Terry had shot and killed a federal witness, Joe Derniak, because he had been "programed" to believe that Derniak had set up the murder of Terry's wife. But it turned out that Terry had probably never had a wife. It was unlikely that his name was even Terry. Whoever the people were who had established the brainwashing operation, they had money, influence, government connections at high levels, and the most sophisticated behavior mod techniques that Hutch had ever heard of. A secret Senate committee from Washington that was investigating such matters was sending representatives to inspect the base site and personally question those involved.

But the snake's nest hadn't been destroyed, only moved. No sooner had Hutch, Starsky, Terry, and the Baron returned to L.A. than a sniper had tried to shoot them down, managing to wound the Baron. Huggy's friend was in Rampart Hospital, recovering, but under strict FBI security. And the feds had whisked the rest of them off to this hideaway to await the Senate investigators. Whatever was going on, it was hot, hot, hot. It had all the earmarks of another Watergate mess, run by the CIA, the Pentagon, the State Department, or even the FBI itself. That last possibility made Hutch's skin crawl. Only the feds, and Dobey, knew where he, Terry and Starsky were.

It had gone very quiet in the other rooms.

"Open Channel D," the TV said.

A muffled clatter came from somewhere. Probably the tube. Hutch dried his hands and went in to eat his dinner. He was just sitting down on the couch when the door to the sitting room burst open. Gagging and coughing, Starsky fell through the doorway. A swirl of greenish mist poured in behind him.


He was beside Starsky instantly, pulling him up, and through the roiling gas, he saw prone bodies convulsing on the floor of the front room. Abruptly, his eyes teared, his nose stung, and something spun his head wildly and took all the starch out of his legs. He choked. Hauling at Starsky's collar, he tried to get up. He tried not to inhale. He couldn't see for tears.

The room reeled, and his arms were suddenly too heavy. He grabbed the can of beer from the coffee table and flung it with all his strength at the window, but it didn't break. Starsky slumped down out of his grasp, and then the carpet was coming up to meet his face.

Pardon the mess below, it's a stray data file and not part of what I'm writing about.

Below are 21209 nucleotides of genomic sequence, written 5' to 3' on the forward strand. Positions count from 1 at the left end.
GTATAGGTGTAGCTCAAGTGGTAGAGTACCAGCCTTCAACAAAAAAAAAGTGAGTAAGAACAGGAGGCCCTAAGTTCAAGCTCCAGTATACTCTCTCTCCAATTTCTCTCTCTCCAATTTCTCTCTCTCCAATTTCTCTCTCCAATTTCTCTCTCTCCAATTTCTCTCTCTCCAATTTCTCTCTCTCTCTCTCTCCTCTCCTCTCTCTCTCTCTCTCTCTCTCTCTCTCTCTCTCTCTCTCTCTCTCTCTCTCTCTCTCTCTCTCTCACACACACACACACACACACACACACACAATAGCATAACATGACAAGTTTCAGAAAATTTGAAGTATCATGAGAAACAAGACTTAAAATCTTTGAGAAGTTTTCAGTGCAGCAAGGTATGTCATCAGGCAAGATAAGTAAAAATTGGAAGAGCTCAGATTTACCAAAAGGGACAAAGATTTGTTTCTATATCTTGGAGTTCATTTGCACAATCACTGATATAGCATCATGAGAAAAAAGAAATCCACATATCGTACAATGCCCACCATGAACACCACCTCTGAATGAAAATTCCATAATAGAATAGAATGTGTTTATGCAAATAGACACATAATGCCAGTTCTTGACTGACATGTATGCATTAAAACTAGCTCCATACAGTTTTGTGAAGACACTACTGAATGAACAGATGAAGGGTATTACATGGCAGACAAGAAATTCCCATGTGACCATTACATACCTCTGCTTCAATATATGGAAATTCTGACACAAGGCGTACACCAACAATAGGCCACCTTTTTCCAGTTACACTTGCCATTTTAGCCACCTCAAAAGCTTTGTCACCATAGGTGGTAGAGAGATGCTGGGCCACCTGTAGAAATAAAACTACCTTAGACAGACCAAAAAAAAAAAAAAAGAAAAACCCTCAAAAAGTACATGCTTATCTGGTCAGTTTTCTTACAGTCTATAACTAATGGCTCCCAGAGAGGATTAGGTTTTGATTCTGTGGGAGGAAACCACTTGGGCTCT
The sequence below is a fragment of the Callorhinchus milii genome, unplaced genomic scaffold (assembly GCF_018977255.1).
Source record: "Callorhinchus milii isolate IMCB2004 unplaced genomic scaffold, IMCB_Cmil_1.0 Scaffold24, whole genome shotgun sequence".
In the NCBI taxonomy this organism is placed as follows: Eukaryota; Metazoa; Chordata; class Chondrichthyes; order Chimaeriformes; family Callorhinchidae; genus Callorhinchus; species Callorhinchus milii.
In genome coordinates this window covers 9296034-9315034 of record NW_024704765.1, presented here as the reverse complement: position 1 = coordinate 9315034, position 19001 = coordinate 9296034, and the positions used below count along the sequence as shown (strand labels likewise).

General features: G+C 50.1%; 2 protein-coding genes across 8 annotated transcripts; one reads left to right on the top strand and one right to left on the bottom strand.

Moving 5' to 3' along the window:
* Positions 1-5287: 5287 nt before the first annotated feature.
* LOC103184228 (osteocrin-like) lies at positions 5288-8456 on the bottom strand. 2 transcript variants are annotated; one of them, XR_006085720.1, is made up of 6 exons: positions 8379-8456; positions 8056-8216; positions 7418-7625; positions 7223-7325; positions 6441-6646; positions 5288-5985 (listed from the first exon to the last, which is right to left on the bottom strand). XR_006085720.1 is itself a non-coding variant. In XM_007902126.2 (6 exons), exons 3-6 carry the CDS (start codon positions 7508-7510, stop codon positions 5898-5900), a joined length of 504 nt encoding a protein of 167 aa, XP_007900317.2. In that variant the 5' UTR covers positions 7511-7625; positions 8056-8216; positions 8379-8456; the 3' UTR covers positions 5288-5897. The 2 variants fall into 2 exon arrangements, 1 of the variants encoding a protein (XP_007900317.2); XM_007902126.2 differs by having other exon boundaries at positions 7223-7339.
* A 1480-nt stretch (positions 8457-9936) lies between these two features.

They had to breathe. The room was dimming, as it lurched sickeningly. The bathroom. Towels. Water. The shower. Somehow, he dragged himself and Starsky into it. Slammed the door shut with his foot. Hit the shower controls. Shoved soaked bath towels against the·crack at the base of the door. Hauled himself and Starsky into the tub. The black pinprickles were all over him now, he couldn't see. Grabbed a washcloth, wet, slapped it over Starsky's face. Coughing himself like his throat was stripped raw. Shaking Starsk. Shaking him. Nothing. Pulling the cloth away. Shaking him harder.

He had stopped breathing.

A new rush of terror poured fresh adrenalin into Hutch's blood, and his mind cleared enough to realize that he had to act, fast. The chilly water was splashing off Starsky's dead-white face, lax and empty. He pulled his partner across his lap, letting the head roll back, then bent close, opening Starsky's mouth and force-breathing a desperate lungful of air into him. Again. Again.

Still nothing. Hutch glanced fearfully at the door, but none of the green mist seemed to be getting in. He shivered in the stream of icy water, and forced another breath into Starsky's lungs.

"Come on..." he gasped, and breathed into him again. Help. They needed help. But the only phone was in that roomful of dead men. Hutch kept breathing air into Starsky's lungs, becoming more and more giddy as the pinprickles stung harder and closer inside his brain. What kind of gas was it? Poison? Asphyxiant? Nerve gas? Didn't know. Deadly. Breathe, Starsk, breathe... The room was spinning too fast. He couldn't keep it up anymore, his head bowed against Starsky's cold cheek, and the black stinging engulfed him entirely.